The main benefit to installing the device in the host system is reduced cost. Only one device is needed in the host, rather than each battery pack having its own dedicated coulomb counter. The disadvantage is if the battery pack is removed from the host, the DS2740 will lose power. This causes the current accumulation data to be lost. Therefore, the host must periodically read and save the data from the DS2740.

Battery Pack Installation

Figure 2 shows a schematic with the DS2740 mounted inside a single-cell Li+ battery pack. The PACK+, PACK-, DQ, and PIO nodes on the left represent the external contacts of the pack. As shown, the DS2740 should be installed on the contact side (as opposed to the cell side) of the protector. This prevents any unwanted charge paths through the DS2740. The protector may be any single cell protector.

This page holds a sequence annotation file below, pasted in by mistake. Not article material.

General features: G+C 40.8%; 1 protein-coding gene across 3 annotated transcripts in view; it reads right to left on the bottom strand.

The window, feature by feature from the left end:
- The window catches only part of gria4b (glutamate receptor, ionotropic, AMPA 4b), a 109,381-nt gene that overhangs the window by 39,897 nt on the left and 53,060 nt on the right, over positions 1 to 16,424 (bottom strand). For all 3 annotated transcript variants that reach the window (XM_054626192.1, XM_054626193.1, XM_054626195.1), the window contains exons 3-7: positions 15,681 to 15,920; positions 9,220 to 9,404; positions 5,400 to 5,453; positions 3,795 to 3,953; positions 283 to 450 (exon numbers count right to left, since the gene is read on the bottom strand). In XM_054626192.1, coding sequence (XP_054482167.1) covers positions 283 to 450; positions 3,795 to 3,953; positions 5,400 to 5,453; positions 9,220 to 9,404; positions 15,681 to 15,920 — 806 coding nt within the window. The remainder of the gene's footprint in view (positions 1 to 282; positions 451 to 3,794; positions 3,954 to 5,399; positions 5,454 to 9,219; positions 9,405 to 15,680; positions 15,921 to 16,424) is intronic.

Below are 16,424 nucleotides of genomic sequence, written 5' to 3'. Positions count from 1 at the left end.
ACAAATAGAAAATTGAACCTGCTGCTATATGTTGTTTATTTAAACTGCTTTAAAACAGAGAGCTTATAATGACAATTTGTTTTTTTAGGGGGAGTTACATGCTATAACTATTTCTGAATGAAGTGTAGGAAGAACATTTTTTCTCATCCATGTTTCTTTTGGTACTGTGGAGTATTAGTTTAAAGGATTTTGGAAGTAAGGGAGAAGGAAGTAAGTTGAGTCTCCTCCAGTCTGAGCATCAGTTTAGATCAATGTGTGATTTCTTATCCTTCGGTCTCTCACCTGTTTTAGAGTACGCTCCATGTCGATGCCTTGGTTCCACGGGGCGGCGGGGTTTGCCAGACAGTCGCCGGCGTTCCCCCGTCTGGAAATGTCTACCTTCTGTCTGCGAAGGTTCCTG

Figure 2. DS2740 installed in battery pack.

Figure 2. DS2740 installed in battery pack.

The primary differences between the pack installation, and the host installation are the PIO and DQ pins. For this example, these pins are routed to external contacts on the pack. These outside contacts require extra protection against ESD and voltage transients. The 150Ω and 330Ω resistors limit current spikes into DQ and PIO, respectively. The 5.6V Zener diodes protect the DQ and PIO pins from high voltage, yet do not interfere with normal operating voltages. Again, PIO is not necessary for device functionality and should be left open if not used. Also note that DQ is shown without a pullup resistor; this must be provided on the host side. All other components and pins were described in the host system example.